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Abigail Lee

December 5, 2018

Degrees

2016, M.F.A. Poetry Writing, University of North Carolina — Greensboro

2008, B.A. English, University of Virginia — Charlottesville

Bio

Abigail studies contemporary multiethnic literatures, with a focus on TV, film, music videos, and digital media. She holds an MFA in poetry writing and has taught courses in composition, American literature, and contemporary poetry.


Publications:

  • “Blue can be a place/ please can it be a place” finalist for 2015-2016 Mid-American Review James Wright Prize, Vol 36, no. 2 (spring 2016).
  • “somebody or other pretended a revelation” in Prairie Schooner, vol. 90, no. 3 (fall 2016).
  • “and while he told the sands of his hour-glass, or the throbs and little beatings of his watch” in Bayou Magazine, vol. 65 (fall/winter 2016).
  • “The library of July” in CALYX, vol. 29, no. 1 (winter 2016).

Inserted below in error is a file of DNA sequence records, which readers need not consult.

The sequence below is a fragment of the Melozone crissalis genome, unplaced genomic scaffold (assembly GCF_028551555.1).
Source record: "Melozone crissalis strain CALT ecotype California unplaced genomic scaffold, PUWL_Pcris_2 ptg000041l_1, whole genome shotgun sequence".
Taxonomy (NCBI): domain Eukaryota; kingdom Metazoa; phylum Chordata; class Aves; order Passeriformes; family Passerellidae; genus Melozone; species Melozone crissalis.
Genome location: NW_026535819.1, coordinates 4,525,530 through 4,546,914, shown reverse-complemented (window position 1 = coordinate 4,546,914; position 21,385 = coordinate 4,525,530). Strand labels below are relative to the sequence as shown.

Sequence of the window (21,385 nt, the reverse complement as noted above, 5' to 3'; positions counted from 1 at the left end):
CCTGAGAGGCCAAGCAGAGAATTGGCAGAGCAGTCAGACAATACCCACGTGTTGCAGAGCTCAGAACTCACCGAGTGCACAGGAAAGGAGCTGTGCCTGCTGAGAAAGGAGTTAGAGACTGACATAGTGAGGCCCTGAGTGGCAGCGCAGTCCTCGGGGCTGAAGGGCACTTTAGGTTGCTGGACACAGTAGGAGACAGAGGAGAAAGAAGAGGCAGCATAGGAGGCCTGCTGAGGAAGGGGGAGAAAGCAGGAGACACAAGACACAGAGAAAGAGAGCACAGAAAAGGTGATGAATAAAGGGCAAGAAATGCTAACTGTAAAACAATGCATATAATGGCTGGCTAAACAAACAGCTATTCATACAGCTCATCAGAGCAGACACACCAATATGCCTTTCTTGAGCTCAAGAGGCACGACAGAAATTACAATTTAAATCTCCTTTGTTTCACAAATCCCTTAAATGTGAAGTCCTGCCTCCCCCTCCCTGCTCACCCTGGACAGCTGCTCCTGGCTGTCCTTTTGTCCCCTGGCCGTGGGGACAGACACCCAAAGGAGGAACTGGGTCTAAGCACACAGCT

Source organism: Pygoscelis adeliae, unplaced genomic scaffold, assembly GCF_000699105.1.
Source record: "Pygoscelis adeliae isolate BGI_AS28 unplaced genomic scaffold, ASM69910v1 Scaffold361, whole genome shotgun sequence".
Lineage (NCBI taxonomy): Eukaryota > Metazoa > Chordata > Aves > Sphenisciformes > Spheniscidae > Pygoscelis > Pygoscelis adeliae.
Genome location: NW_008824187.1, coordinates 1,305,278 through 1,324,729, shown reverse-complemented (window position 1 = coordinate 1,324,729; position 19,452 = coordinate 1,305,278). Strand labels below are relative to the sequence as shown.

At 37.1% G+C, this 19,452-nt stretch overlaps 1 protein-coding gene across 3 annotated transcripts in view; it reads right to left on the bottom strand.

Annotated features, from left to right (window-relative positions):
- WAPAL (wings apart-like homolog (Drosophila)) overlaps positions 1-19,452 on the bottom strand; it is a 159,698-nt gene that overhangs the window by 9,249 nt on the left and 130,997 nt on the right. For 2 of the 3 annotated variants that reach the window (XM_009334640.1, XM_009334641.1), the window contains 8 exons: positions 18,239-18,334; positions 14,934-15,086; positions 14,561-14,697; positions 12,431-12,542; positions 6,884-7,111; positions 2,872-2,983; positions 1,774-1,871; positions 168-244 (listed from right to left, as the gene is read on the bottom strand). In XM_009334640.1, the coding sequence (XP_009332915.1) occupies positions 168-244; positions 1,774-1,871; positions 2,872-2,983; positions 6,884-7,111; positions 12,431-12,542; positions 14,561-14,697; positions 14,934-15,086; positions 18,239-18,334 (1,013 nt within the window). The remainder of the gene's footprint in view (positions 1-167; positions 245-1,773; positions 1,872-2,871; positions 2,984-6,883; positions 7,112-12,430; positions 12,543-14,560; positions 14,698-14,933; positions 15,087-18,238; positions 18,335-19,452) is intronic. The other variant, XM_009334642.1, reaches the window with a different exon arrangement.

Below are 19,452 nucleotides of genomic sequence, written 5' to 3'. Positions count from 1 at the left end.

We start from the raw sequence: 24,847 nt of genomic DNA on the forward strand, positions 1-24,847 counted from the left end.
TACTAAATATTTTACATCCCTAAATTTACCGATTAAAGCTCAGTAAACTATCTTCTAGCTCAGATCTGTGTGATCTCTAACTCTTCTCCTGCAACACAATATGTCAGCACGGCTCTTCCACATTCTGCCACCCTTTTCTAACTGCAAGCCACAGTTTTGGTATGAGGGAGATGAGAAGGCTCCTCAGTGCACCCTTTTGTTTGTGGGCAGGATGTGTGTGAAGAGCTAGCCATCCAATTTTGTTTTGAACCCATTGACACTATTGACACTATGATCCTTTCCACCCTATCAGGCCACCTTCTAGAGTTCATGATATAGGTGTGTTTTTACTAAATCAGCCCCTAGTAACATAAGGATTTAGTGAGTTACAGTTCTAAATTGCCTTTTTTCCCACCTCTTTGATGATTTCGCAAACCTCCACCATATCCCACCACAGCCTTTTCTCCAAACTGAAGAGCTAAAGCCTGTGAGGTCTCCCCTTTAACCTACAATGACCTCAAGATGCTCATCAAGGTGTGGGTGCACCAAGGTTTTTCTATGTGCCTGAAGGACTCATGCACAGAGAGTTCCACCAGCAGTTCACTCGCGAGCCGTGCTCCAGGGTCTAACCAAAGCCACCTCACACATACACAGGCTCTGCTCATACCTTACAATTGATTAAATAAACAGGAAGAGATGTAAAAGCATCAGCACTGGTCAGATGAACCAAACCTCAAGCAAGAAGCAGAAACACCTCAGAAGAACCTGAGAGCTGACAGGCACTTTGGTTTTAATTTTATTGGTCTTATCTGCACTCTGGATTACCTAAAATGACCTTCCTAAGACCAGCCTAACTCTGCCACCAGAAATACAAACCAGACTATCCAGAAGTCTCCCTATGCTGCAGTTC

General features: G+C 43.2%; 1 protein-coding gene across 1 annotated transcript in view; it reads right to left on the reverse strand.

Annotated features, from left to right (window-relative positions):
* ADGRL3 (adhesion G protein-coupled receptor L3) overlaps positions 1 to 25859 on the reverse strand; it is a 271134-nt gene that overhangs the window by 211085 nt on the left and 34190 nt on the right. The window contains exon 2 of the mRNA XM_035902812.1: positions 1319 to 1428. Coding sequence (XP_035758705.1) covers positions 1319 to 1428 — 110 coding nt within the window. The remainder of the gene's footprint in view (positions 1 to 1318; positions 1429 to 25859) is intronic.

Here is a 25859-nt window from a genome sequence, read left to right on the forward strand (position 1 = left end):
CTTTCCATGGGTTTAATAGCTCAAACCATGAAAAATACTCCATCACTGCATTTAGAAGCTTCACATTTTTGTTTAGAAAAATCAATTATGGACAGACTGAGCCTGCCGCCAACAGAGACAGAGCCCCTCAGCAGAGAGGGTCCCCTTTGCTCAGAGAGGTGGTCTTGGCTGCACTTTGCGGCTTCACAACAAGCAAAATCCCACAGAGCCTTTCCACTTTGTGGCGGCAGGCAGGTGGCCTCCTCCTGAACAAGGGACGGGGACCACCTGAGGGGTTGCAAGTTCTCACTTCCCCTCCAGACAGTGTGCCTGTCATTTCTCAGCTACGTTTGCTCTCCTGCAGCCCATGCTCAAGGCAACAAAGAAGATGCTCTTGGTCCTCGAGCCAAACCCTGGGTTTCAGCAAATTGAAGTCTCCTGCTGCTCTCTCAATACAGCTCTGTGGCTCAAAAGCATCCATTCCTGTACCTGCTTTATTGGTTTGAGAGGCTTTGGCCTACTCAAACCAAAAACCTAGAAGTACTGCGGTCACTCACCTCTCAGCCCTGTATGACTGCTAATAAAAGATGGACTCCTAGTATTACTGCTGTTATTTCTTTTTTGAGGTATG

• “Two Face reads that batman has returned” in Barrow Street, (winter 2014).

Awards

  • Humanities for the Public Good, Professional Pathways Award, project developing curricula for UNC correctional education courses, summer 2018
  • Richard Bland Fellowship, Center for the Study of the American South, summer 2017

Leslie Rowen

October 2, 2018

Degrees

2017, BA English, Bellarmine University

2017, BA Spanish, Bellarmine Univesity

Bio

Leslie Rowen studies 20th Century American literature with a focus on the literature of war. Her research concentrates on under-studied soldier writing, with a particular interest in race, gender expression, and trauma. By nature this work relies heavily on the archive, and occasionally extends into the field of medical humanities.